Saturday, May 3, 2008

Pharmaceuticals in the drinking water

In March 2008, the Associated Press released the results of their 5-month investigation into the presence of pharmaceuticals in the water supply (such as birth control pills, antibiotics, antidepressants, and acetaminophen or ibuprofen) in the water supply of 24 major metropolitan areas.

They found a lot to be worried about. Not only are human medications being flushed down the toilet, literally, but drugs used on animals are making their way into the drinking water. The concentrations were well below the normal medical dosage, in tiny quantities of parts per billion or trillion, but the fact that antibiotics, antidepressants, and hormones were found in the drinking water of an estimated 41 million Americans has raised concerns among health officials.

Most drug byproducts, expelled from the body after a person has taken the pills or medication, are removed from the water supply during waste treatment. However, not all compounds are filtered out by current treatment methods. As the usage of pharmaceuticals increases, the amount of residue in the water may increase for both prescription and over-the-counter medications and there is currently no federal requirement for screening.

The investigation included testing results by U.S. metropolitan areas from California to New Jersey and Detroit to Kentucky and included watershed evaluations. The most notable finds from the U.S. Geological survey and local water authorities outlined by the report included 56 different pharmaceuticals in Philadelphia, anti-anxiety and anti-epileptic medications in the treated water of more than 18 million Southern California residents, sex hormones in San Francisco’s water, mood stabilizers in the Passaic Valley treatment plant that serves New Jersey, six drugs in Washington D.C.’s supply, and antibiotics in the drinking water in Tucson, Arizona.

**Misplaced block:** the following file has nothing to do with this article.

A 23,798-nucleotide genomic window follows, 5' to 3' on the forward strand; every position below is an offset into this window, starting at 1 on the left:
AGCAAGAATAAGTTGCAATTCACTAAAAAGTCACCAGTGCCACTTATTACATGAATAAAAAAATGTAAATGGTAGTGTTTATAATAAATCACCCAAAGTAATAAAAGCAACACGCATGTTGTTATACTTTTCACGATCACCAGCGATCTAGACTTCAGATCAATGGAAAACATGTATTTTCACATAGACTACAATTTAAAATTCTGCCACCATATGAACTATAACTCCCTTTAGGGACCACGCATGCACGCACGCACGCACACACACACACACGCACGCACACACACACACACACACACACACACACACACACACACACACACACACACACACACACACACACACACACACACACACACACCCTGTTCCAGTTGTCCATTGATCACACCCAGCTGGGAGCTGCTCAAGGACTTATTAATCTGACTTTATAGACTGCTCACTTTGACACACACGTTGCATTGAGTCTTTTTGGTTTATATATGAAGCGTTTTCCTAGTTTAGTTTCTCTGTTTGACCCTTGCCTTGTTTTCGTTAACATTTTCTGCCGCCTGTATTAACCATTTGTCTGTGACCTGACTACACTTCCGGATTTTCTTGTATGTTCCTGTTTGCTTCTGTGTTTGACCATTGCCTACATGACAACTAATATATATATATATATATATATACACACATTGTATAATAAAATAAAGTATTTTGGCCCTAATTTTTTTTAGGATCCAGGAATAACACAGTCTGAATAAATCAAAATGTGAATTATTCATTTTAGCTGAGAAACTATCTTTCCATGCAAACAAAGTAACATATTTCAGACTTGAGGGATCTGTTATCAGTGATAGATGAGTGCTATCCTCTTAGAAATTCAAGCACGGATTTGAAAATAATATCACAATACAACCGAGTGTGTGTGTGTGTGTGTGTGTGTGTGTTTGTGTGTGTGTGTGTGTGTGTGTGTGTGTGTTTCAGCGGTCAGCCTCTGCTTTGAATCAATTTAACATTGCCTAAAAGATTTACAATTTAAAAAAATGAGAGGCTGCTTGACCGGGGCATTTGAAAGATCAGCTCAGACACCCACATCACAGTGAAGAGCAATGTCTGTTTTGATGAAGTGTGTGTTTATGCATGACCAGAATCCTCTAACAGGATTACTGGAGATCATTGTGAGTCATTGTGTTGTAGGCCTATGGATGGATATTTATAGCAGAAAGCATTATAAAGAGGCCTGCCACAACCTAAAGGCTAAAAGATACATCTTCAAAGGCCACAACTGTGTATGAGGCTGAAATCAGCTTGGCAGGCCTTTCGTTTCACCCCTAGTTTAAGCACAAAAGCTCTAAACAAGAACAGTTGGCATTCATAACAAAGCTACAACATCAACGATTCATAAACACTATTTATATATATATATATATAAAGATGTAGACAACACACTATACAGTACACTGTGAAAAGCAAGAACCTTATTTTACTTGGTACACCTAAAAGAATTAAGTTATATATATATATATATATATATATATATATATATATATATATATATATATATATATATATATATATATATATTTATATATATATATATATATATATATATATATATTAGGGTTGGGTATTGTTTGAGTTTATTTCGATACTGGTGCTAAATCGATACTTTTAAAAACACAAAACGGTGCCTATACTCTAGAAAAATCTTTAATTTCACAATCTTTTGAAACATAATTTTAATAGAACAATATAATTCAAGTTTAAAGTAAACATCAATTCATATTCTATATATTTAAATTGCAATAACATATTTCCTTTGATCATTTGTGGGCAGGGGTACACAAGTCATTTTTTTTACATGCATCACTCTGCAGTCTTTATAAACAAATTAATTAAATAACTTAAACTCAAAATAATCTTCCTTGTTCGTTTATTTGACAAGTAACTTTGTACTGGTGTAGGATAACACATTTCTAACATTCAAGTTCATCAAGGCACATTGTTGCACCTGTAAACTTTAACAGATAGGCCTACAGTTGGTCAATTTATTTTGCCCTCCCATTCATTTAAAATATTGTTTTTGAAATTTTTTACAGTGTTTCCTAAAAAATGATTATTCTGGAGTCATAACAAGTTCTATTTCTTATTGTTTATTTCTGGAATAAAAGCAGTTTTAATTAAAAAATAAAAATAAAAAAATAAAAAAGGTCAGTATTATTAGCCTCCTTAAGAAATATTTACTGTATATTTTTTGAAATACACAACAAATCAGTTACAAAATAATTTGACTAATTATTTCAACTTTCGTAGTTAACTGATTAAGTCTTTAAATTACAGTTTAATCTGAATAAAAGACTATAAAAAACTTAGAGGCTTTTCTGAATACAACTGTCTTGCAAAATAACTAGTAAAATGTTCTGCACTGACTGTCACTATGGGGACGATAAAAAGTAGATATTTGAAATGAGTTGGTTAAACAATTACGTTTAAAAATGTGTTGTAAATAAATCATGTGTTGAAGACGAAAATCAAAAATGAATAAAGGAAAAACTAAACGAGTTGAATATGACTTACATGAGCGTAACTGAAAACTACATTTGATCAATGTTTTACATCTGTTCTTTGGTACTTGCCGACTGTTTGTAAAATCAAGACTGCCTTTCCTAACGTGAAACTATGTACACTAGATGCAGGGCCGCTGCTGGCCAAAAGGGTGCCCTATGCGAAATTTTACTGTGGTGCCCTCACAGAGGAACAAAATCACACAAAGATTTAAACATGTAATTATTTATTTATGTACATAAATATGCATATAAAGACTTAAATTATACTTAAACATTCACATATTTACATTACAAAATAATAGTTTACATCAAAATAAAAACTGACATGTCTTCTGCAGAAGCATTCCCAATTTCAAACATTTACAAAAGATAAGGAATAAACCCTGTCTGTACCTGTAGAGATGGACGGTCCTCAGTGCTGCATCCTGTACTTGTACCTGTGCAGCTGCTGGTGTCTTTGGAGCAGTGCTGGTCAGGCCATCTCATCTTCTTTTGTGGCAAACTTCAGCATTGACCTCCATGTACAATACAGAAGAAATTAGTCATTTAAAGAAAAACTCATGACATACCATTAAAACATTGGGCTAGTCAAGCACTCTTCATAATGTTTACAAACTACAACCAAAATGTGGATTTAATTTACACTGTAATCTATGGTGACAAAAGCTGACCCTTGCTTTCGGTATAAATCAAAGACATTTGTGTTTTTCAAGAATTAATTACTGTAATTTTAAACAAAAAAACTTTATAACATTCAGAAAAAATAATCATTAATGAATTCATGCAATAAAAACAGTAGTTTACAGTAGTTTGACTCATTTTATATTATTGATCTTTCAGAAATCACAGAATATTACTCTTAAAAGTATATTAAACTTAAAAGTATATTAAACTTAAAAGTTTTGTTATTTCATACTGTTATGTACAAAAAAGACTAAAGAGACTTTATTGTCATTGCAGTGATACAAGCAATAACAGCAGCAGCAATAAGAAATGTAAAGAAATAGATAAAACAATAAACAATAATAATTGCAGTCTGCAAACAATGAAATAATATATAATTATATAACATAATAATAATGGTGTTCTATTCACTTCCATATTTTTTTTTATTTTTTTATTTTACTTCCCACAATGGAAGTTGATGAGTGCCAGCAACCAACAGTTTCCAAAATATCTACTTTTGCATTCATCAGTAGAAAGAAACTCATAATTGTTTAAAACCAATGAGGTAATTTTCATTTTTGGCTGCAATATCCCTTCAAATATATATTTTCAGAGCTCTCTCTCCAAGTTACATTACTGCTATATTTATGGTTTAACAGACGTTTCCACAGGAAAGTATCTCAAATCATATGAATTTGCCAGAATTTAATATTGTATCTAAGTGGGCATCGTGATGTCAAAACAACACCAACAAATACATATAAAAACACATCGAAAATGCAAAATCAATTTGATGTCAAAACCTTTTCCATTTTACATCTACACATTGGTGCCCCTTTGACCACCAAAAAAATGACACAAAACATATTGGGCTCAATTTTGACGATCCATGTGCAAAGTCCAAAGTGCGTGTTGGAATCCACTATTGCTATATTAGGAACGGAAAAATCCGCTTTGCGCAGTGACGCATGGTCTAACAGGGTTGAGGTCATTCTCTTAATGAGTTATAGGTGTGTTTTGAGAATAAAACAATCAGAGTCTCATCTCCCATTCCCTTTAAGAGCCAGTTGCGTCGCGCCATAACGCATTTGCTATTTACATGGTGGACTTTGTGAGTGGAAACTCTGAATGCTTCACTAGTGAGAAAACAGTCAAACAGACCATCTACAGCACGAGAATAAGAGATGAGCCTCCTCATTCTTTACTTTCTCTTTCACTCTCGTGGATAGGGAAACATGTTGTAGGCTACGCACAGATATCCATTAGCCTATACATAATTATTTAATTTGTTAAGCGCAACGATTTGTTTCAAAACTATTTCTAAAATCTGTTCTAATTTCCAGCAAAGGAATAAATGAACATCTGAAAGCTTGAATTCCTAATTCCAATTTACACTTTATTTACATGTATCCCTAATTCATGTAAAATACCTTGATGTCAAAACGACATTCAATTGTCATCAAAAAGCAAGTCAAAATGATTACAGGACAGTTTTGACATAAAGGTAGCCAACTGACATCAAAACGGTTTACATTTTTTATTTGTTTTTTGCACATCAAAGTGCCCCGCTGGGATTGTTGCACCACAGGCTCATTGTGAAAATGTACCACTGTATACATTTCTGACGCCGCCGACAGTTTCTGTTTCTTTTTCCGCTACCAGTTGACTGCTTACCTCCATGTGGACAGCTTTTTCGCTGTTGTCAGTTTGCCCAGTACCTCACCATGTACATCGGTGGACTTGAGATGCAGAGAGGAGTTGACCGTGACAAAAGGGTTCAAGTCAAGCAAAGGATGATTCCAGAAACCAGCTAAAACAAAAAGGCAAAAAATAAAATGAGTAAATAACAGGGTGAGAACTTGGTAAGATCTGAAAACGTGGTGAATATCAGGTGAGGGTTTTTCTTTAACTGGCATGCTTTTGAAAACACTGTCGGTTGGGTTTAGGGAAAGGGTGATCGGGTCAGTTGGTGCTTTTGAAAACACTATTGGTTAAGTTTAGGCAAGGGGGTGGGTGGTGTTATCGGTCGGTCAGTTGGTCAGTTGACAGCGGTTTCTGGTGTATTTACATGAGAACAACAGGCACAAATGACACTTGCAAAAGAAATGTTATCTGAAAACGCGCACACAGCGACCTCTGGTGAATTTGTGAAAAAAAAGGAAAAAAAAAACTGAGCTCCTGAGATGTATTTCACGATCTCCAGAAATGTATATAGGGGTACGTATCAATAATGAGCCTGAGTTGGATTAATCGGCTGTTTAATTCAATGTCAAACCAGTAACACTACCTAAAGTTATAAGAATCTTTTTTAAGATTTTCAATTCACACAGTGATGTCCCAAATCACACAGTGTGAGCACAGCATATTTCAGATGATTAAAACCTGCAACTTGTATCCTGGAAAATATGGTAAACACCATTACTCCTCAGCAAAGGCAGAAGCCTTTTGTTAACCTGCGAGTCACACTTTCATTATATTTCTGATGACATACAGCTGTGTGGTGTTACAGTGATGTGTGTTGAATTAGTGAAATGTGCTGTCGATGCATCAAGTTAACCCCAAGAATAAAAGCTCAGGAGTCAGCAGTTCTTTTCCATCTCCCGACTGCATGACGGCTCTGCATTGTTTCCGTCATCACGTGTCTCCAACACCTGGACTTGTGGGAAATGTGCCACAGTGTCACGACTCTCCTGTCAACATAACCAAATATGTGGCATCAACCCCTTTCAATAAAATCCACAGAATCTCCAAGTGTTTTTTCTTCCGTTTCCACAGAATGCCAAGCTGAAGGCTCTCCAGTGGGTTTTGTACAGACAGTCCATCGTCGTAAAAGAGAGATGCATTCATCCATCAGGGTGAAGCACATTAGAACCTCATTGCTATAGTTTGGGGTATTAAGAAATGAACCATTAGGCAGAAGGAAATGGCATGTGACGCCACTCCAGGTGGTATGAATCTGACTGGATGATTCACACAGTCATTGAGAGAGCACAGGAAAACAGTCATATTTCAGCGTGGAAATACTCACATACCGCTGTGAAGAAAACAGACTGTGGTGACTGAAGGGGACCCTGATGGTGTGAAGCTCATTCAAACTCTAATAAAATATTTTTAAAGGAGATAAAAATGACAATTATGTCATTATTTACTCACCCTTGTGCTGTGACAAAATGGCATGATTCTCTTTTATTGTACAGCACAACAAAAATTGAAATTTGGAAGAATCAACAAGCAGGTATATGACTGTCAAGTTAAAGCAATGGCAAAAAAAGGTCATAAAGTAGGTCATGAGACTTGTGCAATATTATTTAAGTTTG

However, not all areas test for all pharmaceuticals, greatly limiting what could be found. Also, more than half of the cities contacted for information by the AP did not respond, including Houston, New York City, Boston, Baltimore, and Miami, though watershed testing revealed hormones and pharmaceuticals in the New York water supply. The water authorities insist that the water is safe. The AP found that sometimes when the local water providers said the results of screening were negative, independent screeners had different results.

The contamination is not just an urban problem. Caffeine was found in the water supply of less populated areas and those who draw from a well are at risk of contamination from failed septic systems. Other countries are also at risk, studies have found Asia, Australia, Canada, and Europe to also have pharmaceuticals in their lakes, rivers, reservoirs, and streams.

Local environmental groups, such as Environment Colorado, are calling for the pharmaceutical industry to take responsibility. In a press release, the group called for drug makers to either re-engineer their medications to not make their way into the water supply or to pay for the cleanup and new treatment methods that are necessary. They voiced concerns about the development of resistant infections and the adverse health effects of hormone exposure.

Additional treatment methods and research are necessary because some compounds become more toxic when presented with chlorine, a common treatment chemical. Also, technologies such as reverse osmosis, which would solve the problem, are too expensive to initiate on the large-scale according to reports from environmental research and watchdog groups.


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